By Kenny Auld

IF Scotland is to reach net zero by the 2045 target date, the issue of sustainable transport is going to come right to the forefront and will require action all the way up from individual to government level.

As we encourage people to leave their cars behind and use more sustainable and active modes of transport, here in the Loch Lomond & The Trossachs National Park we are acutely aware that there are serious gaps in public transport provision in our rural areas.

Consequently 85% of the seven visitor trips to the National Park every year are by car. Our cities are rightly investing in active travel as a viable option for shorter journeys.

However, if Scotland is to achieve the target of 20% reduction in car kilometres by 2030, we need to provide attractive and integrated train, bus and ferry options for longer journeys to our visitor destinations.

The Netherlands is rightly lauded for its active travel investment and habits. However, what is less well known is that their car emissions by population are the same as here in the UK as they “need” cars for longer recreation and leisure trips.

Our transport system in rural areas does not consider volumes. It was understandably designed around essential services for residents such as journeys to school and healthcare. So there are more buses from Balloch to Balmaha on a Tuesday morning in November, than on a Saturday in the peak of the summer.

The Covid-19 pandemic has seen a surge in demand for day trips and staycations and this builds upon a longer trend. Spending time in places like the National Park has benefits for physical and mental wellbeing and the surge in visitor numbers in recent years has provided a much-needed boost for tourism businesses.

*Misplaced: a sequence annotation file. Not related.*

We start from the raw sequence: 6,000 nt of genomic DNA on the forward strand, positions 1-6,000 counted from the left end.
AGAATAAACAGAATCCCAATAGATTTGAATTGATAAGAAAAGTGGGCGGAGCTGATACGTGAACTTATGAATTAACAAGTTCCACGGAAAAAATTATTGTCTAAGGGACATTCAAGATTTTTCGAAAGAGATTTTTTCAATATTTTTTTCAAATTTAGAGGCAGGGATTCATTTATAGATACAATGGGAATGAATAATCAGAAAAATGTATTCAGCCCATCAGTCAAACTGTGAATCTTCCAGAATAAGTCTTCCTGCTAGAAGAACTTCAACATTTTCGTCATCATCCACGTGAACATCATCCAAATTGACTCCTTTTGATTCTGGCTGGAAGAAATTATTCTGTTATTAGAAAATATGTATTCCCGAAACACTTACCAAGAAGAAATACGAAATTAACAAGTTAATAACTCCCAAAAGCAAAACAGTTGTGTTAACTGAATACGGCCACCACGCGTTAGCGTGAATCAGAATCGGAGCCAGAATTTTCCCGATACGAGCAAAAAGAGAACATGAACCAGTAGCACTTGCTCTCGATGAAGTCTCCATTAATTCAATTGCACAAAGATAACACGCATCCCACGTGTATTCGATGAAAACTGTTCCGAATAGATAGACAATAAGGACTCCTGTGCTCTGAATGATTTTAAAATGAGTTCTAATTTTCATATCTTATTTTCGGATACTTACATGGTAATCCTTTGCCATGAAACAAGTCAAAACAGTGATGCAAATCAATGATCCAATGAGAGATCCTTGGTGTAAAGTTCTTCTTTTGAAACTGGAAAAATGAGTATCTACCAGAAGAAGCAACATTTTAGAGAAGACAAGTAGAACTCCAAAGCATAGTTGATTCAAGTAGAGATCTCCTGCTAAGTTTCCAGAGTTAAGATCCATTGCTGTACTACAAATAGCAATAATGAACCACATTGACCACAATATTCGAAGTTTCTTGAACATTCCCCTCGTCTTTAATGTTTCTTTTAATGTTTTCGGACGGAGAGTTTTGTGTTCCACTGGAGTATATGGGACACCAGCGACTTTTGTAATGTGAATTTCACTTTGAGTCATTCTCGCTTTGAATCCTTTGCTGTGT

However, the increasing number of car journeys is not just contributing significantly to carbon emissions, it is also having an impact on traffic, local communities and the visitor experience.

The positive is that we clearly feel connected to these places and the high volume of journeys we are now seeing is more than enough to justify investment into new visitor-focused transport systems which reduce emissions, congestion, and create jobs as part of a green economy.

Developing and promoting sustainable ways for people to travel to, from and around the national park is a crucial part of our work to help tackle the climate emergency and we recently launched a digital journey planner to encourage more visitors to consider leaving the car at home.

A shift to more sustainable travel will not happen overnight and needs wide collaboration to ensure places such as the national park have an integrated transport system. Better connectivity, links to active travel networks and a joined-up transport system that is inclusive for all is the ambition.

The impacts of climate change are already being seen and felt in the national park through flooding and road closures due to landslides. Making sustainable transport a viable option for visitors needs to be part of the solution.

Kenny Auld is Head of Visitor Services at Loch Lomond & The Trossachs National Park Authority